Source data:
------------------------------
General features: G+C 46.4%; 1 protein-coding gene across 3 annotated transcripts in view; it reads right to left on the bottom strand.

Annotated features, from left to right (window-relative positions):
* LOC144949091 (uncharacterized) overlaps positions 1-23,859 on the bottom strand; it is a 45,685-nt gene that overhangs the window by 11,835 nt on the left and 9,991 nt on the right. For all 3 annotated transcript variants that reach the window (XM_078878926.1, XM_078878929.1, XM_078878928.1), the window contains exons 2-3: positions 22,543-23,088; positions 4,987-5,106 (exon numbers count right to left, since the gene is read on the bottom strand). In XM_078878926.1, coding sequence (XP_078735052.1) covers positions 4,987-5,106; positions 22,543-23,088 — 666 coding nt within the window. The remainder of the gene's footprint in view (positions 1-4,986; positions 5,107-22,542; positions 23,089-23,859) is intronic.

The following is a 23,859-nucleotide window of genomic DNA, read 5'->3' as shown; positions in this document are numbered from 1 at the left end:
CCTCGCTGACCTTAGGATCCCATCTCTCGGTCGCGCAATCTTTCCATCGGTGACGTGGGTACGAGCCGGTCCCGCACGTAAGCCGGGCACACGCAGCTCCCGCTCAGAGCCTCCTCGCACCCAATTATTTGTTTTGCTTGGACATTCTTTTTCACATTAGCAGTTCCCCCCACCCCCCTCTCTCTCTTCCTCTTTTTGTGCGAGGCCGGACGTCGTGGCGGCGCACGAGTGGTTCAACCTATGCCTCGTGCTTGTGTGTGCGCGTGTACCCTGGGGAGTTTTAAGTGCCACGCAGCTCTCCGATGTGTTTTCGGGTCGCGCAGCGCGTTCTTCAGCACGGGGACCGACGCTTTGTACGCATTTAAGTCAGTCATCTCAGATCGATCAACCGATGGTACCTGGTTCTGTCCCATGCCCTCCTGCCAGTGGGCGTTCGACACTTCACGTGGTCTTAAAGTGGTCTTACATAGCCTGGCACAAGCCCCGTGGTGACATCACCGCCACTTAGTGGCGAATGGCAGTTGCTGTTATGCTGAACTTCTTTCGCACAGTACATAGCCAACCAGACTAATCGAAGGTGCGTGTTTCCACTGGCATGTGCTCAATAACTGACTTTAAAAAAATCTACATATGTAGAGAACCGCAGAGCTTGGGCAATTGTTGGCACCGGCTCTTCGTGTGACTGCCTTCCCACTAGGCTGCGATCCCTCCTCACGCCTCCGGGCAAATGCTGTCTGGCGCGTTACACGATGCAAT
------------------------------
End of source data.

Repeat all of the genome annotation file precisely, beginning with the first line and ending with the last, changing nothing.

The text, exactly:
General features: G+C 46.4%; 1 protein-coding gene across 3 annotated transcripts in view; it reads right to left on the bottom strand.

Annotated features, from left to right (window-relative positions):
* LOC144949091 (uncharacterized) overlaps positions 1-23,859 on the bottom strand; it is a 45,685-nt gene that overhangs the window by 11,835 nt on the left and 9,991 nt on the right. For all 3 annotated transcript variants that reach the window (XM_078878926.1, XM_078878929.1, XM_078878928.1), the window contains exons 2-3: positions 22,543-23,088; positions 4,987-5,106 (exon numbers count right to left, since the gene is read on the bottom strand). In XM_078878926.1, coding sequence (XP_078735052.1) covers positions 4,987-5,106; positions 22,543-23,088 — 666 coding nt within the window. The remainder of the gene's footprint in view (positions 1-4,986; positions 5,107-22,542; positions 23,089-23,859) is intronic.

The following is a 23,859-nucleotide window of genomic DNA, read 5'->3' as shown; positions in this document are numbered from 1 at the left end:
CCTCGCTGACCTTAGGATCCCATCTCTCGGTCGCGCAATCTTTCCATCGGTGACGTGGGTACGAGCCGGTCCCGCACGTAAGCCGGGCACACGCAGCTCCCGCTCAGAGCCTCCTCGCACCCAATTATTTGTTTTGCTTGGACATTCTTTTTCACATTAGCAGTTCCCCCCACCCCCCTCTCTCTCTTCCTCTTTTTGTGCGAGGCCGGACGTCGTGGCGGCGCACGAGTGGTTCAACCTATGCCTCGTGCTTGTGTGTGCGCGTGTACCCTGGGGAGTTTTAAGTGCCACGCAGCTCTCCGATGTGTTTTCGGGTCGCGCAGCGCGTTCTTCAGCACGGGGACCGACGCTTTGTACGCATTTAAGTCAGTCATCTCAGATCGATCAACCGATGGTACCTGGTTCTGTCCCATGCCCTCCTGCCAGTGGGCGTTCGACACTTCACGTGGTCTTAAAGTGGTCTTACATAGCCTGGCACAAGCCCCGTGGTGACATCACCGCCACTTAGTGGCGAATGGCAGTTGCTGTTATGCTGAACTTCTTTCGCACAGTACATAGCCAACCAGACTAATCGAAGGTGCGTGTTTCCACTGGCATGTGCTCAATAACTGACTTTAAAAAAATCTACATATGTAGAGAACCGCAGAGCTTGGGCAATTGTTGGCACCGGCTCTTCGTGTGACTGCCTTCCCACTAGGCTGCGATCCCTCCTCACGCCTCCGGGCAAATGCTGTCTGGCGCGTTACACGATGCAAT